3. Cash thinks he’s worth $12 million for 1 year, don’t think $13-14 mil for 1 year is a huge stretch.

    • pete

      Can you point to a source on that 96 mph reading? I’ve never heard of him even reaching 95. It’s nitpicky, sure, but I’ve heard that his stuff is good, but it’s not good enough to project him as a #1 after one season in A-ball. The yanks sold high. It was smart. End of story.

      • http://thebronxbloggers.wordpress.com Bronx Blogger

        Of course it was smart. Anyone who is truly that upset with the trade is clearly overvaluing the prospects.

        • Steve H

          Yeah, and considering about 98% of people across baseball consider the trade a big win for the Yankees, I’m cool with it.

          • mustang

            Second that

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  • http://kierstenschmidt.com Kiersten

    Betances went to one of our rival high schools and I pitched against his sister. Their school had one of those fields where the softball and baseball fields are across from one another and we were playing there when Betances was pitching and a whole lotta scouts were there. A few weeks later, he was drafted by the Yankees. I thought it was pretty cool.

    • pete

      cool story hansel…

      actually nvm that is pretty cool

      • Andy in Sunny Daytona

        Nice. A Zoolander reference.

        • pete

          “cool story hansel” is gonna be a thing. book it.

  • mustang

    I totally agree with the thread.

  • MJ

    Why hasn’t anyone considered the fact that they traded for Vasquez and gave up Vizcaino because they are in a win now mode. Vasquez helps that and a kid who could potentially help in 5 years does not.

    I am more concerned about having the best rotation in baseball and potentially the best #5 starter in the league out of the duo Joba/Hughes, than having a potential great pitcher.

    The Vasquez trade helps towards our championship goals. Waiting for Vizcaino does not. For some teams not in contention this trade wouldn’t make sense, but for us it does.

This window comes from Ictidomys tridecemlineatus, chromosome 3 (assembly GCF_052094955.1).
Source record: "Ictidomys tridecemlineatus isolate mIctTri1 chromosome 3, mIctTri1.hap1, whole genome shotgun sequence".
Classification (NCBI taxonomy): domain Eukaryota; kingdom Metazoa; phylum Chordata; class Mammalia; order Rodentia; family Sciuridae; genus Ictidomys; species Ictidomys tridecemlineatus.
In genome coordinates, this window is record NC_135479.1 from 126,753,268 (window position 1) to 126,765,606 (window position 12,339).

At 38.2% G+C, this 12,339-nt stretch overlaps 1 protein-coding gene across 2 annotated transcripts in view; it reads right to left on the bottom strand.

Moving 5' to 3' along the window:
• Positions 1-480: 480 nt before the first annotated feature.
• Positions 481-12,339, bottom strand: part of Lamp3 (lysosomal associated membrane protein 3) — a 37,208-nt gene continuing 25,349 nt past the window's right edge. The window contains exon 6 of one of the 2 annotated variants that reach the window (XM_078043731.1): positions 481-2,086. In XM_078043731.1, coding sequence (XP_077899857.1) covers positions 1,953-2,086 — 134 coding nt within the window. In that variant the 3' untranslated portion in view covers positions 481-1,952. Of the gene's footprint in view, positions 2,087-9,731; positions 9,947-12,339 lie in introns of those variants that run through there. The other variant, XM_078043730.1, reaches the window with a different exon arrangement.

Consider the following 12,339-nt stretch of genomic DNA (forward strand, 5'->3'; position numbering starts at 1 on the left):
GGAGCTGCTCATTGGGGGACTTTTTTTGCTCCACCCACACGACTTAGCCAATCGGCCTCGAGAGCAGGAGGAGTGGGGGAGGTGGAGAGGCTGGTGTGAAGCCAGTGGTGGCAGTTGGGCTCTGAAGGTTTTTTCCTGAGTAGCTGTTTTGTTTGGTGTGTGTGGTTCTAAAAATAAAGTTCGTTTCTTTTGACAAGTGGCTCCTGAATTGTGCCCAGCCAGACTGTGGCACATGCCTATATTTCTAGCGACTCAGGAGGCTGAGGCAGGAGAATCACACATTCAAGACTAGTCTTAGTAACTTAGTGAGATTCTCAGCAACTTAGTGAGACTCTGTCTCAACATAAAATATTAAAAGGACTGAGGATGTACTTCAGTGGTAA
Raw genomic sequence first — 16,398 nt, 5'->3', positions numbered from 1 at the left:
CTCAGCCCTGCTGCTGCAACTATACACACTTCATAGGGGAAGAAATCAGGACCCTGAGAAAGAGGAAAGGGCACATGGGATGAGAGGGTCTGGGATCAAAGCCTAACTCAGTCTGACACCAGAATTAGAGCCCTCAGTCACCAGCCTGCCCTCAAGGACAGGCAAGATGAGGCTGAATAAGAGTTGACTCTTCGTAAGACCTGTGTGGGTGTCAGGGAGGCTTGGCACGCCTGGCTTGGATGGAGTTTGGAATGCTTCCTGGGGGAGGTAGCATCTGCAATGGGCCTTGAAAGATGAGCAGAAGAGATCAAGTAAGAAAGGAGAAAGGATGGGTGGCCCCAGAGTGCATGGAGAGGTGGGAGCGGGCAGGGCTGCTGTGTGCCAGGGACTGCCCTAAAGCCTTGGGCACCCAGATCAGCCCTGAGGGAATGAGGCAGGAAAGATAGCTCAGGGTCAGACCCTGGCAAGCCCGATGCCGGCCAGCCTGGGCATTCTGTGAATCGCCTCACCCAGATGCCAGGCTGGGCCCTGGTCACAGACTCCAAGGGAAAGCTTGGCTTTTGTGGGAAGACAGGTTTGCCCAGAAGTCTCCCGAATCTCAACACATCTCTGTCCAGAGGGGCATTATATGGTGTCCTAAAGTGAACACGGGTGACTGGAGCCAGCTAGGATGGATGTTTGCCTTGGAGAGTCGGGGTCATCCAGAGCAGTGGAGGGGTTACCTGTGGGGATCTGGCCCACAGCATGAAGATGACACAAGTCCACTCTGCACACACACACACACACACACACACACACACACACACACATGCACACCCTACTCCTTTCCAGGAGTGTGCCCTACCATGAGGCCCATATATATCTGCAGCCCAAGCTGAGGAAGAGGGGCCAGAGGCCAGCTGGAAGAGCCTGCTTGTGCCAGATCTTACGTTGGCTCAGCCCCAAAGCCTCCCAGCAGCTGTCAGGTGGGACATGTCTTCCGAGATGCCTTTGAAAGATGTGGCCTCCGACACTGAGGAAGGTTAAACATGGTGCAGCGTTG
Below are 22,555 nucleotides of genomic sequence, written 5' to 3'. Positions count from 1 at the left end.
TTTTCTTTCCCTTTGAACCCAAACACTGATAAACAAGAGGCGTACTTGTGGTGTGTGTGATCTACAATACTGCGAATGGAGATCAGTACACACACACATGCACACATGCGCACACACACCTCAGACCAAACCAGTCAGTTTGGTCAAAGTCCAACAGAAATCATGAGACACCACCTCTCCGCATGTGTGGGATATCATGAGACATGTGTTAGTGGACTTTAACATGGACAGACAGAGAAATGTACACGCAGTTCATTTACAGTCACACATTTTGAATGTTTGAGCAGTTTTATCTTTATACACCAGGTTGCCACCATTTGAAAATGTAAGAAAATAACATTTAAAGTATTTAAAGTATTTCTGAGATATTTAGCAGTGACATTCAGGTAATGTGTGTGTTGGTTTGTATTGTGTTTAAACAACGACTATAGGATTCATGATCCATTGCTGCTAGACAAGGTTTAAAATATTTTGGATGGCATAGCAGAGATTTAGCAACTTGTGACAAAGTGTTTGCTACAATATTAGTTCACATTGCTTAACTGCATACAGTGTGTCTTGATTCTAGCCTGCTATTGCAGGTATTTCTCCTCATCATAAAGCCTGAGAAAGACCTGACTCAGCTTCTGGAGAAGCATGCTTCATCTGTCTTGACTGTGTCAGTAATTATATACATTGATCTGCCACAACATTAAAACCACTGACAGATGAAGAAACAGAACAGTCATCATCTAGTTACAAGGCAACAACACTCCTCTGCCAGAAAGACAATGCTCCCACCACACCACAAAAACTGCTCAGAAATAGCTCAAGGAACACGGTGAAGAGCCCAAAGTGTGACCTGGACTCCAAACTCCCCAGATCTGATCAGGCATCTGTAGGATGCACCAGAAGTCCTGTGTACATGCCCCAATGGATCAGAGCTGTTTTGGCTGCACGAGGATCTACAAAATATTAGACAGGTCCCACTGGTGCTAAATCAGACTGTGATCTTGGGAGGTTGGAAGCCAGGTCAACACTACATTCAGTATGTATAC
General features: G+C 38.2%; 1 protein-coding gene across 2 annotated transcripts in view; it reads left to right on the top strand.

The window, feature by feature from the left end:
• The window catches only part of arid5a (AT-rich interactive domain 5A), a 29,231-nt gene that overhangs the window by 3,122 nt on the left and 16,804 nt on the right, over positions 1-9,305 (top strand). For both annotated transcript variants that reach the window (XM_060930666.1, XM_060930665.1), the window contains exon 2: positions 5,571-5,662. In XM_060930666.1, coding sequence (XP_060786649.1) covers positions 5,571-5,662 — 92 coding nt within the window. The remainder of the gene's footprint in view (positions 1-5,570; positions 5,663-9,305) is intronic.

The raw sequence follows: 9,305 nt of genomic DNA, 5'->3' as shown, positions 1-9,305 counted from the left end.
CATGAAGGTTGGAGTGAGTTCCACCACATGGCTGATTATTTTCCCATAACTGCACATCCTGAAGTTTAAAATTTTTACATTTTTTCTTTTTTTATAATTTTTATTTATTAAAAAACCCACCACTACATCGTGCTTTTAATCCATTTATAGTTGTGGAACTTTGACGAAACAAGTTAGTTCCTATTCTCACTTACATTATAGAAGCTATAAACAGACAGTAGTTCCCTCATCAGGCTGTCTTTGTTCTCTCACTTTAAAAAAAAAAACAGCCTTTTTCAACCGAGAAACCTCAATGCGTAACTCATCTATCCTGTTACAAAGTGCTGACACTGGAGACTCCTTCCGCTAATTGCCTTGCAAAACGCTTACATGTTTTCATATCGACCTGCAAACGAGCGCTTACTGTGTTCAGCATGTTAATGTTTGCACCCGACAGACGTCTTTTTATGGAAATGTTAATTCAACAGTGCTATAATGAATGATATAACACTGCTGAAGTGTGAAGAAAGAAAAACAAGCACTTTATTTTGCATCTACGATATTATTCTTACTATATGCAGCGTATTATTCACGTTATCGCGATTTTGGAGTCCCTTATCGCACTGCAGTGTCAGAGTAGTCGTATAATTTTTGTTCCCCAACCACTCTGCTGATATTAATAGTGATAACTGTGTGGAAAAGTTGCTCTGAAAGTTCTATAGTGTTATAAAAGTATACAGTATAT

• MJ

      Correction: Vazquez*

    • pat

      Co-sign. We need to bang out a few more ‘ships while Jeter Posada and MO are still performing at elite levels.

      • mustang

        BINGO !!!!!!!!

    • Ed

      Why hasn’t anyone considered the fact that they traded for Vasquez and gave up Vizcaino because they are in a win now mode.

      The Yankees aren’t in win now mode. They’re in win always mode. They’ve been rather successful in remaking the team to be younger, so if anything, they’re in even less of a win now mode than they were a few years ago.

      • MJ

        Win always mode isn’t realistic.

      • pete

        try as they might, it’s unlikely that they don’t have at least a couple years of less dominant teams than this year (and, the way it looks, 2010) in the semi-near future. It’s impossible to effectively and completely retool on the fly. Not saying they’re going to be bad or miss the playoffs or anything, but they’re not gonna be WS favorites every year, they’re not gonna have amazing rotations or lineups every year, and they’re certainly not going to have great or even good defense every year. Being good every year means you never get a chance to draft the five-tool SS or super-impact bat. IFA is great and all, but there are always going to be “lull” periods after the dominant ones for the yankees. Like I said, they’ll always be able to field a highly competitive team, but they’re not going to be over 95 wins every year. It just doesn’t work that way, not even for the yankees.

        • OldYanksFan

          I agree, but they have done a pretty good job with 13 PS appearances in 14 years. And they still have some pretty elite talent over the next few years. Will Phil, Joba, Montero, Romine and (God forbid) Gardner be the next ‘Core’?

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  • Goose

    I think Atl was motivated enough to move Vasquez and his contract and their surplus pitching w/o including Vizicano. I think another combination of prospects could have worked. I think Cash was a bit quick to trigger this one. Viz was one of the “crown jewels”, and they dont grow on trees. There is something to be said of building from the bottom up. I have a bad feeling this maybe one we regret. Hope I’m wrong…